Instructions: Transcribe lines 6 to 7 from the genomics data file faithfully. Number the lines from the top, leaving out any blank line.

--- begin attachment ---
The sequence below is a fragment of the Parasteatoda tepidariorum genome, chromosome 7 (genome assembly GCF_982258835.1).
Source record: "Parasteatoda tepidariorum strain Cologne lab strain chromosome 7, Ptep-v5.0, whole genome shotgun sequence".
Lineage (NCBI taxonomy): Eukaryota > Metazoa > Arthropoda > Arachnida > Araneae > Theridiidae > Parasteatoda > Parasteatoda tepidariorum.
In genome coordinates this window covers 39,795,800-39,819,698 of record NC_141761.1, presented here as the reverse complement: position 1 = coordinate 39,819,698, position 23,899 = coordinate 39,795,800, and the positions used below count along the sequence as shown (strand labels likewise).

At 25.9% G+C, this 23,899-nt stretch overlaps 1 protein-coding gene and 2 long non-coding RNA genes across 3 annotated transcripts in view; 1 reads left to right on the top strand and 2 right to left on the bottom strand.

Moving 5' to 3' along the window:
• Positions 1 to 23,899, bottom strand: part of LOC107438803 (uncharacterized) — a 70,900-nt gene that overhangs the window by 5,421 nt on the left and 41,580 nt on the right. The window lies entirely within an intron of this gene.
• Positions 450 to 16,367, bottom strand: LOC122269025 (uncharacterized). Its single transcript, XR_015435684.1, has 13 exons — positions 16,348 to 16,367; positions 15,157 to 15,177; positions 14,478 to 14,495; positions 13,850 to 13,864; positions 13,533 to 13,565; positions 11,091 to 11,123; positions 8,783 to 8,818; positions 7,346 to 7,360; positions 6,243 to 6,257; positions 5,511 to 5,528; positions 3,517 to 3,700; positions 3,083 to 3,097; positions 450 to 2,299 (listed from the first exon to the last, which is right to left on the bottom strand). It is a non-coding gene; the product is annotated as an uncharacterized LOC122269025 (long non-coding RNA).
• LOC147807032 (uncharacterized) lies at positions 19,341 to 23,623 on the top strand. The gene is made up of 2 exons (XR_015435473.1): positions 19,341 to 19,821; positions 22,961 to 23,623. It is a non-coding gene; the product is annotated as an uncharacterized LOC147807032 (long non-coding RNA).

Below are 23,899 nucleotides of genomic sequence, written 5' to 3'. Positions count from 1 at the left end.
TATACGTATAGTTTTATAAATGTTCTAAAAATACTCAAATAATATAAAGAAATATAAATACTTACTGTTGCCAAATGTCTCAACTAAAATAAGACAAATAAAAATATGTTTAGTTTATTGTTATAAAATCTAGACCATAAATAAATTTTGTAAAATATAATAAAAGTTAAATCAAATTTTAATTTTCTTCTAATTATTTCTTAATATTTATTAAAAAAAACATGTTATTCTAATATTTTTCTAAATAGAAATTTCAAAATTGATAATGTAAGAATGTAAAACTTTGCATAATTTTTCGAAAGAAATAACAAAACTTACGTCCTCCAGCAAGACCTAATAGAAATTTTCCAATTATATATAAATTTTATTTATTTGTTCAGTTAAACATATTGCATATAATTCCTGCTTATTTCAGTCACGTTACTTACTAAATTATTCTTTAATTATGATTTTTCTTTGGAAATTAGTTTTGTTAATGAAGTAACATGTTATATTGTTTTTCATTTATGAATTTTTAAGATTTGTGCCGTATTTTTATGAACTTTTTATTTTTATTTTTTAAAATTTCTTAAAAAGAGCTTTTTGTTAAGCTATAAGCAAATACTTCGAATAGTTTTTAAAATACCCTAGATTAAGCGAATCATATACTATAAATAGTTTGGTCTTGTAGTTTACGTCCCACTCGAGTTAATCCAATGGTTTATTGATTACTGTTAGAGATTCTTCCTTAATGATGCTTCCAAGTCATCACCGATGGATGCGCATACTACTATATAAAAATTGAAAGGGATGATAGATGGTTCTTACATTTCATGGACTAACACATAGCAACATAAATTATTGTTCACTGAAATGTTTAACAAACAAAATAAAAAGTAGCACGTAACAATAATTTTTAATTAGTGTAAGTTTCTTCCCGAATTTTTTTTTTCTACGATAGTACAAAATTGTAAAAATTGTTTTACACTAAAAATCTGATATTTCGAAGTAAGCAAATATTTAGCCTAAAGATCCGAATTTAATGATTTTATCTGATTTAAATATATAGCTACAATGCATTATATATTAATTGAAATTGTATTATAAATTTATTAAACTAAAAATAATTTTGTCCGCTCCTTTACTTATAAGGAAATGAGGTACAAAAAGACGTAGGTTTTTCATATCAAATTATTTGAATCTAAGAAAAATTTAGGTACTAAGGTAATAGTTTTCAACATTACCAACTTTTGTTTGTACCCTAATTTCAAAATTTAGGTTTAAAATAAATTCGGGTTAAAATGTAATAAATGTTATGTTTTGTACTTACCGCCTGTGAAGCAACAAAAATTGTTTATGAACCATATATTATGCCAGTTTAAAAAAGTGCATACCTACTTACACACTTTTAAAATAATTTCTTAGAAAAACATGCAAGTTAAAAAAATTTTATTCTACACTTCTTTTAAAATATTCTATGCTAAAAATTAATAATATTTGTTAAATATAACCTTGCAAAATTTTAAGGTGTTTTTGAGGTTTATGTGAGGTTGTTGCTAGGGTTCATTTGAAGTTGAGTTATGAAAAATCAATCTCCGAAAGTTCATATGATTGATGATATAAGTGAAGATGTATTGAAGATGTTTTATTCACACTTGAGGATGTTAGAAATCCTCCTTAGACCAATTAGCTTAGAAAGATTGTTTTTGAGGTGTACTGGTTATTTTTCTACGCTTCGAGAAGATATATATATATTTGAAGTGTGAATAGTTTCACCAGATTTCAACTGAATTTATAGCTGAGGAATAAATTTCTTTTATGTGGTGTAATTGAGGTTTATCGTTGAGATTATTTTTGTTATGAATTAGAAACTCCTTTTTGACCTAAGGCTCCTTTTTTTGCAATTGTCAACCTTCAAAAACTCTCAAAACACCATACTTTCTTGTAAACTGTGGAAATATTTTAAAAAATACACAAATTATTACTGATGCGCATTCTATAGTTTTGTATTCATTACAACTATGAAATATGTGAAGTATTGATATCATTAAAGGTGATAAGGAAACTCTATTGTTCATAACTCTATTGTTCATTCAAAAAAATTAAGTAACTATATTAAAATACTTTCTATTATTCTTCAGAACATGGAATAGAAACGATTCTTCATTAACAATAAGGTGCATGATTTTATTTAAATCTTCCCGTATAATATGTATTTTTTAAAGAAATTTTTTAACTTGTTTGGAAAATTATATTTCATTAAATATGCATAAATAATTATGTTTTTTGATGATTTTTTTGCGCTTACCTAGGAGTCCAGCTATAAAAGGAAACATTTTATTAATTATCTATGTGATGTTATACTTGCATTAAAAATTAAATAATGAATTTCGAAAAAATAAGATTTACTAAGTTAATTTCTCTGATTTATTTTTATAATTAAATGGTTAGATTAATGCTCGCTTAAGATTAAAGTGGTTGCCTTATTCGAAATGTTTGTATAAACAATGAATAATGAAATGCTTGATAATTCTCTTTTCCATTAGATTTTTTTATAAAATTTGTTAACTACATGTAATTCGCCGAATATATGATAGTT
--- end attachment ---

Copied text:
Moving 5' to 3' along the window:
• Positions 1 to 23,899, bottom strand: part of LOC107438803 (uncharacterized) — a 70,900-nt gene that overhangs the window by 5,421 nt on the left and 41,580 nt on the right. The window lies entirely within an intron of this gene.